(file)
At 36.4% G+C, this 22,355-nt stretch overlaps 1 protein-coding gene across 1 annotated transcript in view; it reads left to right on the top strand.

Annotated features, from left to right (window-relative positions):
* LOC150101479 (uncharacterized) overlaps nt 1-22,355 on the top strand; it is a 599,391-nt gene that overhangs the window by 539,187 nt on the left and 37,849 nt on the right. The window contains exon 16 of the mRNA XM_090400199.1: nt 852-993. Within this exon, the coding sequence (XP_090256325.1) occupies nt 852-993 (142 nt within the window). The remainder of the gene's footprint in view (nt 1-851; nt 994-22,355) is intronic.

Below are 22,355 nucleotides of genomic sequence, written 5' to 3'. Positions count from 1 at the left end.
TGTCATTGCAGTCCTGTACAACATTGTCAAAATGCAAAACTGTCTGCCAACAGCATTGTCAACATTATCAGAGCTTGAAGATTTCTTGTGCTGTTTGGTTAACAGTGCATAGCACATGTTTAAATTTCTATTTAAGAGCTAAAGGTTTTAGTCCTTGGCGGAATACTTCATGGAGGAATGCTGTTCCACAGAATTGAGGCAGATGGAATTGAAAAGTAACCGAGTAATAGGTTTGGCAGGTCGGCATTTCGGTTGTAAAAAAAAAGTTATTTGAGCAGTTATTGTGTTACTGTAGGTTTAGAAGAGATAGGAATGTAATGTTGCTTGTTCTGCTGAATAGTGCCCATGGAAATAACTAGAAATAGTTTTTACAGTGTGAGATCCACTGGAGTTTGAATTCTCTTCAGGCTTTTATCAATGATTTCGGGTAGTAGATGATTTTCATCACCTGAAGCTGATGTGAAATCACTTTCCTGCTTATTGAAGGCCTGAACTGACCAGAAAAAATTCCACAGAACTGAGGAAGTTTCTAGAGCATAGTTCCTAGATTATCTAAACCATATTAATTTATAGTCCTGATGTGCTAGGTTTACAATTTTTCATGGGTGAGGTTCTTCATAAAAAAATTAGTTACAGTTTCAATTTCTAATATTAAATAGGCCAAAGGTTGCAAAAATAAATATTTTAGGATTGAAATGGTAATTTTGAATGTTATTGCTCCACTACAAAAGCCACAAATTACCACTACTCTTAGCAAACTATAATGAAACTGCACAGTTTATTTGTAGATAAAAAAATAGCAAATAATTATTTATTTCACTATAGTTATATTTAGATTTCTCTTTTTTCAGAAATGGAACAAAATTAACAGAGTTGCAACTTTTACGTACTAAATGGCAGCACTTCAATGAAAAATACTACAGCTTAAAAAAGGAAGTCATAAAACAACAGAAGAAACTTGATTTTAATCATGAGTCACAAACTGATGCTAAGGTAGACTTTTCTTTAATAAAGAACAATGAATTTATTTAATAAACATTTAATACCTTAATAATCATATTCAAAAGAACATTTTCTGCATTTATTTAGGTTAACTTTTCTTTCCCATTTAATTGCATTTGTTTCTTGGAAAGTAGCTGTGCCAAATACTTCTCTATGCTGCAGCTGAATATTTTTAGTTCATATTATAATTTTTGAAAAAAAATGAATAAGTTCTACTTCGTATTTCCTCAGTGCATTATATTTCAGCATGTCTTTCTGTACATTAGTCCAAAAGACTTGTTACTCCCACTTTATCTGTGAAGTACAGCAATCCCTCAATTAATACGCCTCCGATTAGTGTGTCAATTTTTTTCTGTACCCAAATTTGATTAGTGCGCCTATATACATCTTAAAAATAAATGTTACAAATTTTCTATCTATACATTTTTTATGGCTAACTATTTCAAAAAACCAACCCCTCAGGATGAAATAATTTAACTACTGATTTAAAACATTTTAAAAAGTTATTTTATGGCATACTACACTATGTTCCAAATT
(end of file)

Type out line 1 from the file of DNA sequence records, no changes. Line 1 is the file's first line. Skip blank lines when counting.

At 36.4% G+C, this 22,355-nt stretch overlaps 1 protein-coding gene across 1 annotated transcript in view; it reads left to right on the top strand.